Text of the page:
A former All Black who pleaded guilty to assaulting a child has had his sentencing adjourned.
The man, who cannot be named to keep his son's identity secret, pleaded guilty in November after striking his son twice with a leather belt.
He was to be sentenced in the Family Violence Court at Auckland District Court today but it was put off to March so he could appear before the same judge he had already appeared before.
The sportsman's lawyer, John Eichelbaum, said a previous judge had indicated a discharge without conviction would be available if the man completed an anger management course, which he had done.
Judge Lex de Jong said it was not appropriate for him to deal with the case and remanded the man to a sentencing on March 9.
The man's son was yesterday granted permanent name suppression which, by proxy, means the man cannot be named.
Judge Pippa Sinclair said yesterday it was to protect the child, not the sportsman.
Eichelbaum had presented a psychologist's report detailing the possible effect on the boy if his father's name was published.
Judge Sinclair said the man's case was that his son could be identified and teased by his peers and could feel guilty for his part in the incident.
The psychologist said the boy had a close and loving relationship with his father and he had a sense of guilt and responsibility over the matter.
"Identification of his father is likely to intensify those feelings."
Eichelbaum said the offending was close to the bottom of the spectrum in terms of seriousness of offending.
A police summary of facts said the man was "sick and tired" of his son's fighting with his sister and had struck his son with a belt once in the legs and once in the shoulder, causing bruises.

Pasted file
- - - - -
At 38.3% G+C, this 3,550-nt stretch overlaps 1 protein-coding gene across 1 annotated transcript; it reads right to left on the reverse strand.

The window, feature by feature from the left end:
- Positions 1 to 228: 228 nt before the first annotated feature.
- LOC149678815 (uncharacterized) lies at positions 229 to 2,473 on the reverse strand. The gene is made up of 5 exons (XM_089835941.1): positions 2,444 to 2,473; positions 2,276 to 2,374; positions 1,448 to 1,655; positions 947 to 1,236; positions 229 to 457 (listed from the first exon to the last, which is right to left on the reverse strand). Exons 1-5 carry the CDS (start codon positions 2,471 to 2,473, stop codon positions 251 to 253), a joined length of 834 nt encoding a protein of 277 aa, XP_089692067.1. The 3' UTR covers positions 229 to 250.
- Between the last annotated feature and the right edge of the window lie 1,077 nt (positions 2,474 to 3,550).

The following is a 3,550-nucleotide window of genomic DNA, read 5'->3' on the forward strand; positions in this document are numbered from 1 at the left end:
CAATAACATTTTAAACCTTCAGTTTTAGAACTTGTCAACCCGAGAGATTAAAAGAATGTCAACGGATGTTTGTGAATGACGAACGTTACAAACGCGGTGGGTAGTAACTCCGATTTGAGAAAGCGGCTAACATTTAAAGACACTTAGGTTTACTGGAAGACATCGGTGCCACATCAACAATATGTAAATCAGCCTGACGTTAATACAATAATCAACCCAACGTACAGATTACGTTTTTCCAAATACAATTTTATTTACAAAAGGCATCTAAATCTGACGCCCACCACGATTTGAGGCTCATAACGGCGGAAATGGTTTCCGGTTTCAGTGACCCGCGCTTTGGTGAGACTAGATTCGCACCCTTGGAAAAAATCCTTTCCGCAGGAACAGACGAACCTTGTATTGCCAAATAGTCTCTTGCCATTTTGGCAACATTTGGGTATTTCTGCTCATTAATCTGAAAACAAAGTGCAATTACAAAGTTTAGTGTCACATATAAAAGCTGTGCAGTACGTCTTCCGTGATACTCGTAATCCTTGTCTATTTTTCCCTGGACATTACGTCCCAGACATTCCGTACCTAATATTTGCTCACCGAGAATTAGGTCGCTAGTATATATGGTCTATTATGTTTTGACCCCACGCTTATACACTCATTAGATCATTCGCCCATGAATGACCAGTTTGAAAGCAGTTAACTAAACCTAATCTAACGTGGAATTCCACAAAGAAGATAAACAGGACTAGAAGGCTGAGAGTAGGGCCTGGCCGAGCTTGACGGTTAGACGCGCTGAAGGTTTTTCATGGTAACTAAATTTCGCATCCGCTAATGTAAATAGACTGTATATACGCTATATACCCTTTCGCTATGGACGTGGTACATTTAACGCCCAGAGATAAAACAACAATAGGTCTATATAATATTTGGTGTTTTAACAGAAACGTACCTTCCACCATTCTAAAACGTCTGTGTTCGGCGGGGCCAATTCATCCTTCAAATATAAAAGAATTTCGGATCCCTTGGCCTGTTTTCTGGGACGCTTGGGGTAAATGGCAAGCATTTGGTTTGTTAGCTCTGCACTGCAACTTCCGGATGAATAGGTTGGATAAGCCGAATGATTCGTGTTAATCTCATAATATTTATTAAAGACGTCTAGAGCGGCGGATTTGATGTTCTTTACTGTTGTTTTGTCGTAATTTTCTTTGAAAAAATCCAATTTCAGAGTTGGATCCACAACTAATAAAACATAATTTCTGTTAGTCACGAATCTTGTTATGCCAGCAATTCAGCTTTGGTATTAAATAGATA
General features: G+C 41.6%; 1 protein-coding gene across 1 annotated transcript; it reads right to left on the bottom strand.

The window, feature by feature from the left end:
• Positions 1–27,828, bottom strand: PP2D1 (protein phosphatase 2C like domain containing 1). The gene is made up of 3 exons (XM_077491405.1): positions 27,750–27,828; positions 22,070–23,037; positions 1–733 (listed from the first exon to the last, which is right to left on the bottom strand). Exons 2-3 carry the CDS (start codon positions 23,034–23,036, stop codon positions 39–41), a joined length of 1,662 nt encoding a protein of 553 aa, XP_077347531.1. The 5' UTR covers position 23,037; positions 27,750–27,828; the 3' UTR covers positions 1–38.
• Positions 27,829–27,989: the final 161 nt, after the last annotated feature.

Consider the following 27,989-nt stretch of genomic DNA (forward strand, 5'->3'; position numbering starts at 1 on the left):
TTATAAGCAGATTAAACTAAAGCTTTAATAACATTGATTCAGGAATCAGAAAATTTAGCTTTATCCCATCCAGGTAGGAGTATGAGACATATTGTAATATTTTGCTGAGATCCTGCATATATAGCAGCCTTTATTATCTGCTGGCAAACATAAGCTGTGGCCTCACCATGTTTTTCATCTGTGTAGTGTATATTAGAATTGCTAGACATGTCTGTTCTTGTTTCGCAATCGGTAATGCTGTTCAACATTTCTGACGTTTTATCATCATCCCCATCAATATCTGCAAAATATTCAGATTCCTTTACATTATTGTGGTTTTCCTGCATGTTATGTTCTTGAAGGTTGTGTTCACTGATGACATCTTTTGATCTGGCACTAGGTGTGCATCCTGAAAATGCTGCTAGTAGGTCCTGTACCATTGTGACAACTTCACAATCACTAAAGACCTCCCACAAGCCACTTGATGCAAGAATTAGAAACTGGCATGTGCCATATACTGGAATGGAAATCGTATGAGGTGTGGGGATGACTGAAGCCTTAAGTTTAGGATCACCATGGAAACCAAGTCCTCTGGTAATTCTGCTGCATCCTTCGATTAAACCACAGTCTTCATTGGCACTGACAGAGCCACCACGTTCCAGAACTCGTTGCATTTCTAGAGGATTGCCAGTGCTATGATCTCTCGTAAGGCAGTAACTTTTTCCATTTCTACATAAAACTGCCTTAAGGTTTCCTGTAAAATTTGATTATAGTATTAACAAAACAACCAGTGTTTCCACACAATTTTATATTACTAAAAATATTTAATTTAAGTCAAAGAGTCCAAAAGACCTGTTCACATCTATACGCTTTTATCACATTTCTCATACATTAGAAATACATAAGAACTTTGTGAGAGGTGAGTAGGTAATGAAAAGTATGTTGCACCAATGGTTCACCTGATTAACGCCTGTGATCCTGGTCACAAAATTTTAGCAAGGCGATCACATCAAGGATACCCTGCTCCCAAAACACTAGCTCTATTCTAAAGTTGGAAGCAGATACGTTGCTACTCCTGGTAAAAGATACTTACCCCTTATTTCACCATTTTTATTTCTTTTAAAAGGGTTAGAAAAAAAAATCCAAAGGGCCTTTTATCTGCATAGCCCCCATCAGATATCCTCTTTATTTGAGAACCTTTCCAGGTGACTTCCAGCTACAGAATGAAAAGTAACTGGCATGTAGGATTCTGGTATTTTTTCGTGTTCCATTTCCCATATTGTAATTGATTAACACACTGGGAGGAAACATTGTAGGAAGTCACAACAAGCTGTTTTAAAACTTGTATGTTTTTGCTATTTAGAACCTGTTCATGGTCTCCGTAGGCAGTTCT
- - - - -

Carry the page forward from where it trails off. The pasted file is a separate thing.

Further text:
Child, Youth and Family became involved after they were alerted by teachers at the boy's school.
Lawyer Kristin Bradley, representing Fairfax and other media, said publicising the man's name would help the public by allowing him to "step up" to domestic violence and say "It's not ok".
The man's lawyer said the boy feared he would be blamed but Bradley said publication would show that being the victim of domestic violence was not something to be ashamed of.
Police supported the application for permanent name suppression saying the boy was "fiercely" supportive of his father and they wanted to protect the boy's "dignity" in this matter.
Police prosecutor Brent Thomson said that on the same day as the sports star appeared in court, two other much more serious cases were heard and neither was reported.
Thomson said police wanted and anti-domestic violence message promoted but they also wanted to ensure that families with a "significant profile" were not given undue prominence.
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